Proclamation of 1763
- Cause: Indians and Colonists were still fighting in west of the Appalachian Mountains.
- Effect: Colonists were very upset that they were forced to move or that they were denied land.
- Cause: England was in debt from the French and Indian War.
- Effect: Protests and Smuggling
- Cause: England was in debt from the French and Indian War.
- Effect: Protests and Boycotts
- Cause: Due to many protests and backlash colonists were forced house and feed soldiers.
- Effect: Many colonists were upset and felt their rights were being denied.
- Cause: After the Sugar Act and Stamp act were repealed England began to tax British Imports to America.
- Effect: Widespread protests. “No taxation without Representation!” The economy went down and many people lost jobs.
- Cause: Workers protests in the streets.
- Effect: Propaganda spreads throughout the colonies suggesting that the King is a Tyrant and we live in Tyranny.
- Cause: A bad economy forces the East India Tea Company into debt. The Tea Act gives them a discount to sell tea for cheap to the Americas. People feel they are being forced to pay the Tea Tax.
- Effect: Colonists in the Sons of Liberty dress as Mohawk Indians and destroy millions of dollars worth of tea in the Boston Harbor.
Boston Tea Party
Cause: The Tea Act was the direct Cause.
- Effect: England felt the need to punish the colonies by shutting down Boston Harbor, Quartering Act again, banning government assemblies, etc.
Intolerable Acts | Coercive Acts
- Cause: The Boston Tea Party — These were punishments.
- Effects: Colonists unite for the first time in an assembly known as the First Continental Congress
First Continental Congress
- Cause: Intolerable Acts
- Effects: The 13 colonies work together and unite in a common cause. Colonies organized Militias.
Second Continental Congress
- Cause: The first congress called for a second meeting a year later.
- Effect: The olive branch petition and the Declaration of Independence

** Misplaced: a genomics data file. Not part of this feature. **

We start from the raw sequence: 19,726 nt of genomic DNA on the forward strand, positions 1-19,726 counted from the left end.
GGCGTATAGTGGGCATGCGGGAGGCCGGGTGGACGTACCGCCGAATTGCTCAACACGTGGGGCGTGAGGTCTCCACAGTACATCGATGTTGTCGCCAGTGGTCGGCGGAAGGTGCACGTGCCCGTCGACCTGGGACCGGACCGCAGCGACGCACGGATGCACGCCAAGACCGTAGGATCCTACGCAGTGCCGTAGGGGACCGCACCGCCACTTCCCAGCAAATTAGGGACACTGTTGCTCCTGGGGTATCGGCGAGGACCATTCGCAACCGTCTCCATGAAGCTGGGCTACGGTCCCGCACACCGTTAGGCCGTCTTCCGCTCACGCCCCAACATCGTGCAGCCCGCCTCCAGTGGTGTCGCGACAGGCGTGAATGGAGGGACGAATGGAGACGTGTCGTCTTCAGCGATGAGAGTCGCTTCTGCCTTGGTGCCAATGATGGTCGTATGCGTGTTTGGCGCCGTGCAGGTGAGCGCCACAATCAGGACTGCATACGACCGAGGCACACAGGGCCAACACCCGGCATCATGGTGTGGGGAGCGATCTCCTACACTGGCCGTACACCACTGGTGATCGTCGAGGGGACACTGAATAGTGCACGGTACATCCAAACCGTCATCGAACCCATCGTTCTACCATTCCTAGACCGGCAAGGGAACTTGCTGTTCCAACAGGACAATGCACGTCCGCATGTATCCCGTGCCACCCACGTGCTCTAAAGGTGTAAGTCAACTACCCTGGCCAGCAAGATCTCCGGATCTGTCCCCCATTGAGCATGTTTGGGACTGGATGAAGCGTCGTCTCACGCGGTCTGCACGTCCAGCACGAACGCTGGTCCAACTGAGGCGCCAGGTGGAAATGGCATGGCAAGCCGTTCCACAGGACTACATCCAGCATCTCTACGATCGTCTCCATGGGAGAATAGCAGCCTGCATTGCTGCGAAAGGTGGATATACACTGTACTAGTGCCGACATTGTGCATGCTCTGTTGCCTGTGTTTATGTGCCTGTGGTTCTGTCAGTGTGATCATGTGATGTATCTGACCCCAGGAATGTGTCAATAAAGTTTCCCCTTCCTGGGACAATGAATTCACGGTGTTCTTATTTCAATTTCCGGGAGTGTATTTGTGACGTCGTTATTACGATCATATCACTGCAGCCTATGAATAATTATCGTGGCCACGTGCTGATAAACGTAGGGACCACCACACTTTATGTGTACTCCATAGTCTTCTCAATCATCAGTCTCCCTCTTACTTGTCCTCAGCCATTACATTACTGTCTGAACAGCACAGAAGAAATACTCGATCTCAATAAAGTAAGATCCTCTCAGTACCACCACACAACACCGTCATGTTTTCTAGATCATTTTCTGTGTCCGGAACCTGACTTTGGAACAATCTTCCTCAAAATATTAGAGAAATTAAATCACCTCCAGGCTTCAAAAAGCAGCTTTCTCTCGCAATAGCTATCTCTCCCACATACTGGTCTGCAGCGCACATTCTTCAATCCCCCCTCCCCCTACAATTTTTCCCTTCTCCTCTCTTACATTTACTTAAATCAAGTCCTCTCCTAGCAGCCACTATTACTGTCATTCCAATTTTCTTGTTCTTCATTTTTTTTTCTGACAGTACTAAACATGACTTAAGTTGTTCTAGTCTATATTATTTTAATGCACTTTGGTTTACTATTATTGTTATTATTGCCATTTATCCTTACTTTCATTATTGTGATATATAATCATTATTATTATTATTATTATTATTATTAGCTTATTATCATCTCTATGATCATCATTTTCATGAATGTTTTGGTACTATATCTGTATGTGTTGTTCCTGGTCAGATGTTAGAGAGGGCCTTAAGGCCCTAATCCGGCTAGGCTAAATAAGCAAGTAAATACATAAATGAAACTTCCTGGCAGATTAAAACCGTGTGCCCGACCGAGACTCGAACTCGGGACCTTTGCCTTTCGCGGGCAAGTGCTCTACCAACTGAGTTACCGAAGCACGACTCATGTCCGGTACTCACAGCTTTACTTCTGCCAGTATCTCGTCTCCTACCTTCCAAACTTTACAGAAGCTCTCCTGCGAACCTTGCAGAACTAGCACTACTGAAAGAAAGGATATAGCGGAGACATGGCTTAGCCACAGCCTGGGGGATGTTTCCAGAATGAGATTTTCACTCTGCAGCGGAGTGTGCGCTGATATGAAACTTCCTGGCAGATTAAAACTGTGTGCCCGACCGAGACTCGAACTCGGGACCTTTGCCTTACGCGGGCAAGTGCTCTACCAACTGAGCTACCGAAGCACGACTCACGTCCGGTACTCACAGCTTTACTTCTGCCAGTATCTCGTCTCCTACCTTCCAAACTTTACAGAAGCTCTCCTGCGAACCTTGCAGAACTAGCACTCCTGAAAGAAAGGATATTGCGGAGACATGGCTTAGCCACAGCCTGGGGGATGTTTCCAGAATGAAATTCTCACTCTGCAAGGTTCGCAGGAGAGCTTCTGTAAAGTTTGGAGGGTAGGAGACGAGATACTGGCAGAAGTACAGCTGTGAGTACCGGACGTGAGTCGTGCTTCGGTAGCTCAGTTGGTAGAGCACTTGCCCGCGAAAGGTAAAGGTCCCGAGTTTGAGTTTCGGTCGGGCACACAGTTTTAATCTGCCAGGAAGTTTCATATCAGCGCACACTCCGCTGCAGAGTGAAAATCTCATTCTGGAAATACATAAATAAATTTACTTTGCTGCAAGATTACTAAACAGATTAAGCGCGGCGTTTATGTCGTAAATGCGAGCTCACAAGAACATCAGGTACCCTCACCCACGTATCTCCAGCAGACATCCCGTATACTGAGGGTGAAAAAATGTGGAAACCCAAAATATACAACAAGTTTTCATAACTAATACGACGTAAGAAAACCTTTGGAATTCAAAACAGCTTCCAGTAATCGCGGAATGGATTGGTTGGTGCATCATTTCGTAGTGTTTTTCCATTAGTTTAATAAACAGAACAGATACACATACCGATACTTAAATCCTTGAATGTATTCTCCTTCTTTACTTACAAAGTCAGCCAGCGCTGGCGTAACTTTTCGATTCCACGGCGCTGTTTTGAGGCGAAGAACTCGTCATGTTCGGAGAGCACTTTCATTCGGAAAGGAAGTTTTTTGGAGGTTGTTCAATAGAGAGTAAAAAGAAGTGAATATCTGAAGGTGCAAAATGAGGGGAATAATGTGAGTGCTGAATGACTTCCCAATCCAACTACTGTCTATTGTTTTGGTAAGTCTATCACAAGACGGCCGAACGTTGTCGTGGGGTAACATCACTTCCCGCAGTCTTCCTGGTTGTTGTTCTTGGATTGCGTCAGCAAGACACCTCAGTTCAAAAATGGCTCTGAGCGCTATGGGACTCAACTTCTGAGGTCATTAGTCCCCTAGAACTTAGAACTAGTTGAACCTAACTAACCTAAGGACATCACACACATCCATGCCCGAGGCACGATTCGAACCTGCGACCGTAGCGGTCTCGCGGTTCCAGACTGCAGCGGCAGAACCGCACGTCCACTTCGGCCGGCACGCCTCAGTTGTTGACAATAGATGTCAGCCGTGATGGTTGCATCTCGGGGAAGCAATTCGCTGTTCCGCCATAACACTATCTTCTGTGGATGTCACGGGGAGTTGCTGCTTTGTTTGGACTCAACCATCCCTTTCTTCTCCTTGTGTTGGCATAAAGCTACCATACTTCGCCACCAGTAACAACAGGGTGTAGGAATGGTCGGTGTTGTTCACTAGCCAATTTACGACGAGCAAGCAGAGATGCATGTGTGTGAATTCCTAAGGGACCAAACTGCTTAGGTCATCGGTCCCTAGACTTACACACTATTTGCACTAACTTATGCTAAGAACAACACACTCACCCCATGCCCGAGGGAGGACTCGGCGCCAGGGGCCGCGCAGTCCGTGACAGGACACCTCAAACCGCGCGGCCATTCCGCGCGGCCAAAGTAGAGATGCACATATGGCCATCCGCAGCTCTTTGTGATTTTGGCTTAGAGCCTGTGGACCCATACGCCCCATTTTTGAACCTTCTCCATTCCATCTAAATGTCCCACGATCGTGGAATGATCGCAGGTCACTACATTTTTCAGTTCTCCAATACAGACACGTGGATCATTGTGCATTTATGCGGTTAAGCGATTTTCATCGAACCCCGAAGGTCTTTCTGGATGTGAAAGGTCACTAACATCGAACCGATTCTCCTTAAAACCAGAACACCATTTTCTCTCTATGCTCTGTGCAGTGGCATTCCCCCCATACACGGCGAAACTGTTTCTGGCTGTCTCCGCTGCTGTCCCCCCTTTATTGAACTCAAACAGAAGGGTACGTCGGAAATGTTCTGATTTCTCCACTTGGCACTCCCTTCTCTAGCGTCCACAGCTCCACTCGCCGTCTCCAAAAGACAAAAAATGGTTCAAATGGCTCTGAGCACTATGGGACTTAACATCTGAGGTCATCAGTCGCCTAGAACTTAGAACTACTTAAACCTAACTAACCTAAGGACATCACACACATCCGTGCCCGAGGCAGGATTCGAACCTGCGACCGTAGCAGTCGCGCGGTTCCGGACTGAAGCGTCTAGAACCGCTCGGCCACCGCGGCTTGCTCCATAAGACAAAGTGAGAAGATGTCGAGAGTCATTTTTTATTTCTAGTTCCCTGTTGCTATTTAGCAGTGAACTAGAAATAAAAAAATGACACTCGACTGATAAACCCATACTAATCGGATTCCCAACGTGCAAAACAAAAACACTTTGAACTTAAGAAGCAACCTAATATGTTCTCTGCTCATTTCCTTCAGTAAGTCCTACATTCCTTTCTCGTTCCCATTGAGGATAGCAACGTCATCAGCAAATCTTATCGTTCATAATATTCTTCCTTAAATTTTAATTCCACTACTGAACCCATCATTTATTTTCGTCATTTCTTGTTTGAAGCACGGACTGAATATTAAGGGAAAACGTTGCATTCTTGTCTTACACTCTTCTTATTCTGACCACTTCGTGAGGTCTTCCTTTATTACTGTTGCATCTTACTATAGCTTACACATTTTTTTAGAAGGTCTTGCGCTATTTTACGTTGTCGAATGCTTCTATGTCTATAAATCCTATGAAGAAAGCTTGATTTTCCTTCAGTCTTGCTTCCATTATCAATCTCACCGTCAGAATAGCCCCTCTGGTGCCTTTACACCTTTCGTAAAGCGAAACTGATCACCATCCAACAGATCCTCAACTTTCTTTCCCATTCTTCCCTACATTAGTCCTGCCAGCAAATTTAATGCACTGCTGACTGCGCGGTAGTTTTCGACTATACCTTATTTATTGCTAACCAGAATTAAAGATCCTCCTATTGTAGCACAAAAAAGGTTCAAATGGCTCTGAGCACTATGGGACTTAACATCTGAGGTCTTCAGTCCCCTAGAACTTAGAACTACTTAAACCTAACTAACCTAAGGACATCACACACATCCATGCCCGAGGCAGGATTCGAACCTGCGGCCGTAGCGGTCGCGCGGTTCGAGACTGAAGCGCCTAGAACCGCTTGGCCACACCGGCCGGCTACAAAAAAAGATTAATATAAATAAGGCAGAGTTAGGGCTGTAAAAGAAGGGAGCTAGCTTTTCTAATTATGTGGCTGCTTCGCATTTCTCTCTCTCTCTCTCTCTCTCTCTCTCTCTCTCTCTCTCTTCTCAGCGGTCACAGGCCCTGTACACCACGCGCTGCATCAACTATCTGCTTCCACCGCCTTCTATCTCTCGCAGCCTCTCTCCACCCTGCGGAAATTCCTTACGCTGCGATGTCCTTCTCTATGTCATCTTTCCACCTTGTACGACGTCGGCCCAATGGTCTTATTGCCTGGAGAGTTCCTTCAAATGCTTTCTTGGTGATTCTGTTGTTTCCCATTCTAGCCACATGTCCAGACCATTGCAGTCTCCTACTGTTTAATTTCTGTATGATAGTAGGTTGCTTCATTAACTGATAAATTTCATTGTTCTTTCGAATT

Olive Branch Petition
A last attempt at peace. The colonist wrote a petition to the king asking to end all problems and return things to the way they were.
Declaration of Independence
Peace was out of the question as battles continued and to get foreign help from France or Spain the colonies must declare that they are a free and independent country from England.
Events of the American Revolution
The Battles of Lexington & Concord
The first battle of the American Revolution. British troops marched on Lexington and Concord to seize arms they were collecting. Colonists refused and shots rang out.
The Battle of Saratoga
The turning point of the war. After the Americans won this battle France agreed to join the war against England and loaned America money, weapons and supplies.
This was the winter camp in Pennsylvania where Washington waited out the winter with his troops. Here his soldiers faced extreme cold, disease and starvation but realized they had a great leader in George Washington.
The Battle of Yorktown
Yorktown, Virginia is the final battle of the American Revolution where the Redcoats surrendered to Washington and Lafayette. France surrounded the town at sea in a blockade and the troops surrounded the town on land in a siege.
Treaty of Paris 1783
Officially ended the war and gave much land to the American which doubled the size of the United States with our new border now the Mississippi River.